For: How Growing Too Quickly Overwhelmed One
Company’s Cash Flow 301


10

CONTENTS

Pro Forma Balance Sheet

301

Friends and Family

Pro Forma Statement of Cash Flows
Ratio Analysis

302

Bootstrapping

305

Chapter Summary 306 | Key Terms 307
Review Questions 307 | Application Questions 308
You Be the VC 8.1 309 | You Be the VC 8.2 309
CASe 8.1 310 | CASe 8.2 312

Endnotes

314

ChaPter 9 Building a New-Venture
Team 317
Opening Profile—NExT BIG SOUNd: Hitting the Ground
Running 317

liability of newness as a Challenge 319
Creating a new-venture team 319
PartnErinG For SuCCESS: To Overcome the
Liabilities of Newness, Consider Joining a Start-up
Accelerator 320
The Founder or Founders

What WEnt WronG? devver: How Miscues in
Regard to the Composition and Management of a
New-Venture Team Can Kill a Start-up 324
The Management Team and Key Employees

325

Savvy EntrEPrEnEurial Firm: Overcoming a
Lack of Business Experience 326
329

rounding out the team: the role of Professional
advisers 332
Board of Advisors

332

Lenders and Investors

other Professionals
Consultants

333

335

346

ChaPter 10 Getting Financing or
Funding 349
Opening Profile—ROOMINATE: Raising Money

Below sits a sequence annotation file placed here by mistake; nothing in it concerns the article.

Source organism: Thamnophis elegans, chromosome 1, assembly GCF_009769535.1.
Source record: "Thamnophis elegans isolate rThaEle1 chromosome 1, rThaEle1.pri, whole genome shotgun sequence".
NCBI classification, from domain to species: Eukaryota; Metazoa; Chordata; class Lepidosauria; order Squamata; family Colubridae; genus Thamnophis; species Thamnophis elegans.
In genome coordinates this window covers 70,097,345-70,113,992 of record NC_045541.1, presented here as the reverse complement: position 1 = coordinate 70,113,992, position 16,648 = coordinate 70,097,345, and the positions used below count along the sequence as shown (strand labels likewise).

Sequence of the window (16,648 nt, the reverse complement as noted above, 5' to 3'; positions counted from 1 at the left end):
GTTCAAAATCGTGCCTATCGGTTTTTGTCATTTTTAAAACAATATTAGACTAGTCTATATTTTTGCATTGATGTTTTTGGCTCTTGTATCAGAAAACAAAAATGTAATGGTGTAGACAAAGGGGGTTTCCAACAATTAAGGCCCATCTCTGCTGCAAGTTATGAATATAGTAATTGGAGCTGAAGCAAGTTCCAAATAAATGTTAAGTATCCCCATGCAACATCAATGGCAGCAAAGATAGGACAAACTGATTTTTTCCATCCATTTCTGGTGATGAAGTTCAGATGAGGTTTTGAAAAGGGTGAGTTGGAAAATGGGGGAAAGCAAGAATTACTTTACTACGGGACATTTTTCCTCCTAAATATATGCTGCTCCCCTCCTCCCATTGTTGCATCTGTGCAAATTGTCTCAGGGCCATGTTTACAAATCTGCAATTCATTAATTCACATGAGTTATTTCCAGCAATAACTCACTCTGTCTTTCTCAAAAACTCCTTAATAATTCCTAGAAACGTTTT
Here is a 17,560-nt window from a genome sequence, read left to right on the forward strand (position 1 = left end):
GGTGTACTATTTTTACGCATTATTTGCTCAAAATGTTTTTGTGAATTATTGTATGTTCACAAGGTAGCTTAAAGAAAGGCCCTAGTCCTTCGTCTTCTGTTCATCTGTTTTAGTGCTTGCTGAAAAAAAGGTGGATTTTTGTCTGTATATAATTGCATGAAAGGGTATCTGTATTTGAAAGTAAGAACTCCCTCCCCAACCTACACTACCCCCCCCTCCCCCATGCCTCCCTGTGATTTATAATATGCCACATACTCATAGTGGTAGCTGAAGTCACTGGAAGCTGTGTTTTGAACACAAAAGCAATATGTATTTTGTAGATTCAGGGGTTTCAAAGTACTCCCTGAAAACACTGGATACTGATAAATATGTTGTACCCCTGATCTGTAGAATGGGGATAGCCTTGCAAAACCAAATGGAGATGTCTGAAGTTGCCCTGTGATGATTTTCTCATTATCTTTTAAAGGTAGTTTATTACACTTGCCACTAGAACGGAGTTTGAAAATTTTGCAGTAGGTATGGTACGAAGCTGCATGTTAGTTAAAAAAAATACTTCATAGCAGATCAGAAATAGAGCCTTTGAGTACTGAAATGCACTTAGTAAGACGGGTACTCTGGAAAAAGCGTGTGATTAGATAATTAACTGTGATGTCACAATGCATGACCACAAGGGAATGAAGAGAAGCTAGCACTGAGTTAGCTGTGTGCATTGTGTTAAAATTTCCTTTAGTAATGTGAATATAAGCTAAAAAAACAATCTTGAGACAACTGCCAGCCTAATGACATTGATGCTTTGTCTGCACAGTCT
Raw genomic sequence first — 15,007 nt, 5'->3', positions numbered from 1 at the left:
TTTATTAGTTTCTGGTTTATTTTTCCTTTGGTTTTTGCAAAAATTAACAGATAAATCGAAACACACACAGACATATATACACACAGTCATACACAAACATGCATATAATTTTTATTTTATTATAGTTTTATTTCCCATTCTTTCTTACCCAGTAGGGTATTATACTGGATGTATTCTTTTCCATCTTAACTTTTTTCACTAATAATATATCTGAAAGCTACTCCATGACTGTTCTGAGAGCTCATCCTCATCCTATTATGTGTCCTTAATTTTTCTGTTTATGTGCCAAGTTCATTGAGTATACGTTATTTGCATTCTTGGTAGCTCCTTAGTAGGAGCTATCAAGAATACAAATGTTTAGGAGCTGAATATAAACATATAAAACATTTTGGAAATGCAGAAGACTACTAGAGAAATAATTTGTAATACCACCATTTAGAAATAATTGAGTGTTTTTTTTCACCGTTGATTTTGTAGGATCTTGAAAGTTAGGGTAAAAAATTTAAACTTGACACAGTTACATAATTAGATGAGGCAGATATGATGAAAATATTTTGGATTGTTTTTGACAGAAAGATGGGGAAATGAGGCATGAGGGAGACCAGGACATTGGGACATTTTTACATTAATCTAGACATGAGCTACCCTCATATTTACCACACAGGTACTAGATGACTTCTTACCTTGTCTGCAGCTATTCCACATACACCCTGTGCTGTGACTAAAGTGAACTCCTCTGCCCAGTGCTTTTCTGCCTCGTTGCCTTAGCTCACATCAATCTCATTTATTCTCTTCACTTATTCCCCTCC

Carefully and deliberately 349

the importance of Getting Financing or
Funding 351
Why most new ventures need Funding 351
Cash Flow Challenges
Capital Investments

351

352

Lengthy Product Development Cycles

352

PartnErinG For SuCCESS: Startup Weekend: A
Fertile Place to Meet Business Cofounders 353

Sources of Personal Financing
Personal Funds

354

Business Angels
Venture Capital

356

359
360

Initial Public Offering

362

What WEnt WronG? How One Start-up Caught
the Attention of VCs, Gained 25,000 daily Users,
and Still Failed 363

Sources of debt Financing
Commercial Banks

365

365

SBA Guaranteed Loans

366

Other Sources of Debt Financing

367

Creative Sources of Financing and Funding
Crowdfunding
Leasing

367

367

368

Other Grant Programs

369

370

Savvy EntrEPrEnEurial Firm: Working Together:
How Biotech Firms and Large drug Companies
Bring Pharmaceutical Products to Market 371
Strategic Partners

371

Chapter Summary 372 | Key Terms 373
Review Questions 373 | Application Questions 374
You Be the VC 10.1 376 | You Be the VC 10.2 376
CASe 10.1 377 | CASe 10.2 380

Endnotes

383

Part 4 Managing and Growing an
Entrepreneurial Firm 385

335

Chapter Summary 336 | Key Terms 337
Review Questions 337 | Application Questions 337
You Be the VC 9.1 339 | You Be the VC 9.2 339
CASe 9.1 340 | CASe 9.2 343

Endnotes

355

Preparing to raise debt or Equity Financing
Sources of Equity Funding 359

SBIR and STTR Grant Programs

321

The Roles of the Board of Directors

354

354

ChaPter 11 Unique Marketing
Issues 387
Opening Profile—WINK NATURAL COSMETICS:
Creating a New Brand in the Cosmetics Industry